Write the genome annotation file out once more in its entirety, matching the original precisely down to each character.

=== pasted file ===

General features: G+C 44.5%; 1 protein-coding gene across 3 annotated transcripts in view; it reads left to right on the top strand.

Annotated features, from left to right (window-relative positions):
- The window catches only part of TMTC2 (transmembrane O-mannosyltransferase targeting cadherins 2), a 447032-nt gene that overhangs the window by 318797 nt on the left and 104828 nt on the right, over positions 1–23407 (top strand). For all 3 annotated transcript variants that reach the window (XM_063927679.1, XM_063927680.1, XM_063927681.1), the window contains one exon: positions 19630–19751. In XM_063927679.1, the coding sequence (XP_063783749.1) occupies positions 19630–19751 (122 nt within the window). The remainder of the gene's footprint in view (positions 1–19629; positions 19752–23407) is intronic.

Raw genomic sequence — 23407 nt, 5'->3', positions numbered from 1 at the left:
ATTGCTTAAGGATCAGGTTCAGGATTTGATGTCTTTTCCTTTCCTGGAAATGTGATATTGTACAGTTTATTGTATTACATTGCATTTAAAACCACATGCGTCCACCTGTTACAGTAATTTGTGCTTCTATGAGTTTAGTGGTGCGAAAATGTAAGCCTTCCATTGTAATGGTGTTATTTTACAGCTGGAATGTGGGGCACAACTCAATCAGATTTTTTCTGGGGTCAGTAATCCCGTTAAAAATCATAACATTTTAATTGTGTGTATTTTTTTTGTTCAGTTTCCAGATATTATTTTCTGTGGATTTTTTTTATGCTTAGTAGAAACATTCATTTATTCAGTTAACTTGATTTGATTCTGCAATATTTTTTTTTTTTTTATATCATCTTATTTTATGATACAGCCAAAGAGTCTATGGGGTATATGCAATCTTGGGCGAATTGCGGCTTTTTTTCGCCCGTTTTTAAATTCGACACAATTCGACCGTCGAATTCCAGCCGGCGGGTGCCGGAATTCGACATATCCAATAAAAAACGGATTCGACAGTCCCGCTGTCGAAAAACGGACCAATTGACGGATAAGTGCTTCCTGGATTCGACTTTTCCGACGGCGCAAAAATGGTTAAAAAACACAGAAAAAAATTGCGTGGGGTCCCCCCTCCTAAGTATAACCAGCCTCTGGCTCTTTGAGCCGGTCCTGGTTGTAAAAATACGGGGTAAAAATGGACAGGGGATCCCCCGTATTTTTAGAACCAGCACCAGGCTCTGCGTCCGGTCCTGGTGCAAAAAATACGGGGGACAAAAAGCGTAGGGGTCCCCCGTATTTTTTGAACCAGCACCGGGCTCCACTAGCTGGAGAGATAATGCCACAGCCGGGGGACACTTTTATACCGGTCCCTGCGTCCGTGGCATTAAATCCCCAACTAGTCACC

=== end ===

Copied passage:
General features: G+C 44.5%; 1 protein-coding gene across 3 annotated transcripts in view; it reads left to right on the top strand.

Annotated features, from left to right (window-relative positions):
- The window catches only part of TMTC2 (transmembrane O-mannosyltransferase targeting cadherins 2), a 447032-nt gene that overhangs the window by 318797 nt on the left and 104828 nt on the right, over positions 1–23407 (top strand). For all 3 annotated transcript variants that reach the window (XM_063927679.1, XM_063927680.1, XM_063927681.1), the window contains one exon: positions 19630–19751. In XM_063927679.1, the coding sequence (XP_063783749.1) occupies positions 19630–19751 (122 nt within the window). The remainder of the gene's footprint in view (positions 1–19629; positions 19752–23407) is intronic.

Raw genomic sequence — 23407 nt, 5'->3', positions numbered from 1 at the left:
ATTGCTTAAGGATCAGGTTCAGGATTTGATGTCTTTTCCTTTCCTGGAAATGTGATATTGTACAGTTTATTGTATTACATTGCATTTAAAACCACATGCGTCCACCTGTTACAGTAATTTGTGCTTCTATGAGTTTAGTGGTGCGAAAATGTAAGCCTTCCATTGTAATGGTGTTATTTTACAGCTGGAATGTGGGGCACAACTCAATCAGATTTTTTCTGGGGTCAGTAATCCCGTTAAAAATCATAACATTTTAATTGTGTGTATTTTTTTTGTTCAGTTTCCAGATATTATTTTCTGTGGATTTTTTTTATGCTTAGTAGAAACATTCATTTATTCAGTTAACTTGATTTGATTCTGCAATATTTTTTTTTTTTTTATATCATCTTATTTTATGATACAGCCAAAGAGTCTATGGGGTATATGCAATCTTGGGCGAATTGCGGCTTTTTTTCGCCCGTTTTTAAATTCGACACAATTCGACCGTCGAATTCCAGCCGGCGGGTGCCGGAATTCGACATATCCAATAAAAAACGGATTCGACAGTCCCGCTGTCGAAAAACGGACCAATTGACGGATAAGTGCTTCCTGGATTCGACTTTTCCGACGGCGCAAAAATGGTTAAAAAACACAGAAAAAAATTGCGTGGGGTCCCCCCTCCTAAGTATAACCAGCCTCTGGCTCTTTGAGCCGGTCCTGGTTGTAAAAATACGGGGTAAAAATGGACAGGGGATCCCCCGTATTTTTAGAACCAGCACCAGGCTCTGCGTCCGGTCCTGGTGCAAAAAATACGGGGGACAAAAAGCGTAGGGGTCCCCCGTATTTTTTGAACCAGCACCGGGCTCCACTAGCTGGAGAGATAATGCCACAGCCGGGGGACACTTTTATACCGGTCCCTGCGTCCGTGGCATTAAATCCCCAACTAGTCACC